David Rovics, The Day the Minimum Wage Workers Went on Strike. An upbeat celebration of the working class and of strength in solidarity ... with some very nice banjo picking

Mad Agnes, Katie. A witty and sharp critique of bourgeois life from the perspective of the long-suffering--and admirable--cleaning lady

The Foremen, Workin' on an MBA. Comic satire of the cushy life & boundless self-pity of the men in the gray flannel suits--set to a tune that recalls a chain gang work-song. Yep, one of those voices is Roy Zimmerman's

Utah Phillips, Moose Turd Pie. Spoken, with a little guitar. Utah recalls (with only the slightest hint of exaggeration) the worst job he ever held

Anne Feeney, Business News / Hallelujah, I'm a Bum! A beautiful rendition of an 1890's song about unemployment. A fine homage to Simon & Garfunkel's 1965 classic "Silent Night / 6 o'Clock News" and a good song in its own right

John McCutcheon, Doing Our Job. McCutcheon applies Cal Ripken Jr.'s modest remarks upon breaking a major-league record to working people generally. A long-overdue celebration of the best of American working-class values.

This installment was previously broadcast. Files downloaded from the links, above, are identified as NWN #391.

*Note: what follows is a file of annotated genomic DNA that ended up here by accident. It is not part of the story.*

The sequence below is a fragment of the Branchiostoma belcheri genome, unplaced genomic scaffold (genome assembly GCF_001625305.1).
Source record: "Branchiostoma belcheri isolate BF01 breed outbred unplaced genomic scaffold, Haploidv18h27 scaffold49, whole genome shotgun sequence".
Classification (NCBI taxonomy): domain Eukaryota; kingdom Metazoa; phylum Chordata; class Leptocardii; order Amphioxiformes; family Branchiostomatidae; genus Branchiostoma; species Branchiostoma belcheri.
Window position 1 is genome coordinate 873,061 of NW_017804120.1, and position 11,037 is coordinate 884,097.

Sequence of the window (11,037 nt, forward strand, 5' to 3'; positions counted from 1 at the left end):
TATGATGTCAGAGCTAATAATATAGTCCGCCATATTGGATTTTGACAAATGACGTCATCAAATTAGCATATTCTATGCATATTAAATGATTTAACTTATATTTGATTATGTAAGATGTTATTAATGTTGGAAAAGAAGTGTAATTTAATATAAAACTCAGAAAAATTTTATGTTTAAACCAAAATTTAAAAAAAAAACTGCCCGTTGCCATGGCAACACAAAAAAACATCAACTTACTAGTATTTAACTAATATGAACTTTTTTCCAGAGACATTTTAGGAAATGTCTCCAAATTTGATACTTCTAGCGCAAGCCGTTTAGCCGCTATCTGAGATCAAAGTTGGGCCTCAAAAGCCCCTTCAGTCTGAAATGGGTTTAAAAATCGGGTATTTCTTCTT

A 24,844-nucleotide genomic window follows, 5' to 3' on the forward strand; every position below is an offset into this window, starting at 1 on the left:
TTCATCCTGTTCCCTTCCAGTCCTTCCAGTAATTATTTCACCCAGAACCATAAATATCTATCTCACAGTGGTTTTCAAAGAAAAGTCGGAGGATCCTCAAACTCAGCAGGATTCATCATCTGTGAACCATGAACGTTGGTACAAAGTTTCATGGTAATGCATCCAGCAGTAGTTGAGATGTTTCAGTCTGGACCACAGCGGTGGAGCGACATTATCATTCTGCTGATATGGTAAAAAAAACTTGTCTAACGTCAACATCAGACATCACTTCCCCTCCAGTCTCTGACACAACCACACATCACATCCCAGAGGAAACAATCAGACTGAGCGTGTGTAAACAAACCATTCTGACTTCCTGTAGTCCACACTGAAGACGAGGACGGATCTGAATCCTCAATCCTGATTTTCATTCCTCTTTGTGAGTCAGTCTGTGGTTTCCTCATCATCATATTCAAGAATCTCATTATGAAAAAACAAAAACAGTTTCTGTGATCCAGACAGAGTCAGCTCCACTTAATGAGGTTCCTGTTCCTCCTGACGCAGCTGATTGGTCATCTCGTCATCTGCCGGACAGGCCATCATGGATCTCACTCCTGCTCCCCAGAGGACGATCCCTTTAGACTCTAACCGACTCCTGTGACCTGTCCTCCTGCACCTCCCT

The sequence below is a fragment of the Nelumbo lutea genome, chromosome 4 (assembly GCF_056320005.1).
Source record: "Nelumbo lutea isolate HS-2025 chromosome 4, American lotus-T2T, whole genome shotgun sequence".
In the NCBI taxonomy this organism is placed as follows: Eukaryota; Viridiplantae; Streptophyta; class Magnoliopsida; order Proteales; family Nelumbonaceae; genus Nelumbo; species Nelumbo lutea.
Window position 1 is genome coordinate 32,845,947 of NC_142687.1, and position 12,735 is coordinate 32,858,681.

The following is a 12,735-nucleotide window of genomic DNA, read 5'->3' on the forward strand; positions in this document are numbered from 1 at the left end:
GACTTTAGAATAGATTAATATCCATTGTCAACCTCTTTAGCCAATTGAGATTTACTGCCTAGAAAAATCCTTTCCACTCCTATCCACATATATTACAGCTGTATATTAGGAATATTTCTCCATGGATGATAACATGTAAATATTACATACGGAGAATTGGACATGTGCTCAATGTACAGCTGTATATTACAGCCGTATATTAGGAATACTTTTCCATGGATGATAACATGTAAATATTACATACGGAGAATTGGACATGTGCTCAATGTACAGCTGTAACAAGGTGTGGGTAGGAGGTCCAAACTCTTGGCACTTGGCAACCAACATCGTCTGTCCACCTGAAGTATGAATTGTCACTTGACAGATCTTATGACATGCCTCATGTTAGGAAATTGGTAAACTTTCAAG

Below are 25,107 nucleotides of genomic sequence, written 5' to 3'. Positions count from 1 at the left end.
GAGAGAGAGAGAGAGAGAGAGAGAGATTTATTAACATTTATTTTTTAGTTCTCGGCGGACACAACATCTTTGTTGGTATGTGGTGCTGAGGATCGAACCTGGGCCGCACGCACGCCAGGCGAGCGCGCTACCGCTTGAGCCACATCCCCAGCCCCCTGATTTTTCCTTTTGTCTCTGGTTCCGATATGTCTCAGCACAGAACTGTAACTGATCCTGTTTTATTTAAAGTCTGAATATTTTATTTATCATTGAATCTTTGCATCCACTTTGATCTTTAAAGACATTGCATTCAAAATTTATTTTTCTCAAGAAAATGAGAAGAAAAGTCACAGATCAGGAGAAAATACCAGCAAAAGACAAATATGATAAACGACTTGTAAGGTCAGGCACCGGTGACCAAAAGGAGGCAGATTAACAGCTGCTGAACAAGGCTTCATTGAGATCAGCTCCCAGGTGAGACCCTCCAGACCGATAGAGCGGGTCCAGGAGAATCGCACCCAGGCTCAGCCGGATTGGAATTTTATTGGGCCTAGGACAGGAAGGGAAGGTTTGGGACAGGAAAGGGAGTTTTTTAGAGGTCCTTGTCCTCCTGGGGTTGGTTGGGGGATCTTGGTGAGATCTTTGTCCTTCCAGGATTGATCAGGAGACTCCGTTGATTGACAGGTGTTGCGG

Charles C.Ebbetts, Lunch: Rockefeller Center (1932)

Tuesday, August 25, 2020

The Two Sides of George Carlin

New World Notes #651, 28:19 (August 25)
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Comedian / satirist / critic George Carlin is in peak form in these satiric sketches from the 1990s--not previously broadcast on New World Notes. With sharp and strong satire he skewers much of American culture and politics. 

A gentler satiric style is included as well, in Carlin's comic discussion of the silly idioms (such as "down the tubes") we use in American speech.

All (now) suitable for airplay. (Grumble!) With a little commentary, here and there, by KD.

George Carlin, 1937-2008.  R.I.P. and thanks.